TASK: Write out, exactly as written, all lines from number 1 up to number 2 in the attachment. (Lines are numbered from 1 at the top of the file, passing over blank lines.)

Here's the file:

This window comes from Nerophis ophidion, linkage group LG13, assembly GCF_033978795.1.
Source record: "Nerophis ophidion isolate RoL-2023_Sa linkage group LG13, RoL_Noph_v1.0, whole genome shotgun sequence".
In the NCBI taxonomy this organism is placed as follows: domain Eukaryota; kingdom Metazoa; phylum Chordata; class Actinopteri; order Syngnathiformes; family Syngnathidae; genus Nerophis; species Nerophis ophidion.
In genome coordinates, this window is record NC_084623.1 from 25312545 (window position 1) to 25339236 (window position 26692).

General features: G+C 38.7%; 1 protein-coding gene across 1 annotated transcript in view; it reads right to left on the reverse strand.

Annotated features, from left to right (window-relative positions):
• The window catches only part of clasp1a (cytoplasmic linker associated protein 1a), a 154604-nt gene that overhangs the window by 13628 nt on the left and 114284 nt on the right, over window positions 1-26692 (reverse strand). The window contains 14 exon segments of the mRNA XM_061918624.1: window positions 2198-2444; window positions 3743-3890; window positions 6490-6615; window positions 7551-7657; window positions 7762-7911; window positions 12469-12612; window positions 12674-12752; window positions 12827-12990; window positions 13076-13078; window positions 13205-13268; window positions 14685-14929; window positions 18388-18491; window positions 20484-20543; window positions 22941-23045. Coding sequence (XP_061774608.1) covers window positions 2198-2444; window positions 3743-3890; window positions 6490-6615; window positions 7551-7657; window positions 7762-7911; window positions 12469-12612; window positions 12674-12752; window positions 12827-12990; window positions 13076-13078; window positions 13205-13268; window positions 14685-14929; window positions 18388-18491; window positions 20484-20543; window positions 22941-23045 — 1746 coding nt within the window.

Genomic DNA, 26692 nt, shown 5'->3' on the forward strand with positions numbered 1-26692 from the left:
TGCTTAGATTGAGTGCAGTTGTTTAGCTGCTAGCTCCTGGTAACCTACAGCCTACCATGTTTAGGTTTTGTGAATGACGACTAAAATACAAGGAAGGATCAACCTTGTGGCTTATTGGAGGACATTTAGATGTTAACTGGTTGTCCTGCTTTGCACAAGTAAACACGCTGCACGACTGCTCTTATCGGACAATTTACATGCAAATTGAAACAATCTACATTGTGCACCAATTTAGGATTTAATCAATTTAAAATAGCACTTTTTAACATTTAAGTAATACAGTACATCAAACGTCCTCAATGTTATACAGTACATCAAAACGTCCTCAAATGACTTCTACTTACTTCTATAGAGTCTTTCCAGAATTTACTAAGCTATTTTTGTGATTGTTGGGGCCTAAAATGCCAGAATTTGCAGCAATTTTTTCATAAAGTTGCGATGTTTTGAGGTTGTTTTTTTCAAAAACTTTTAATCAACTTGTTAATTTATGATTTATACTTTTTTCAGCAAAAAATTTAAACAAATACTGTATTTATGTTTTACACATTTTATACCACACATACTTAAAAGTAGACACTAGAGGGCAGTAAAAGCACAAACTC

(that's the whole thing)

This window comes from Nerophis ophidion, linkage group LG13, assembly GCF_033978795.1.
Source record: "Nerophis ophidion isolate RoL-2023_Sa linkage group LG13, RoL_Noph_v1.0, whole genome shotgun sequence".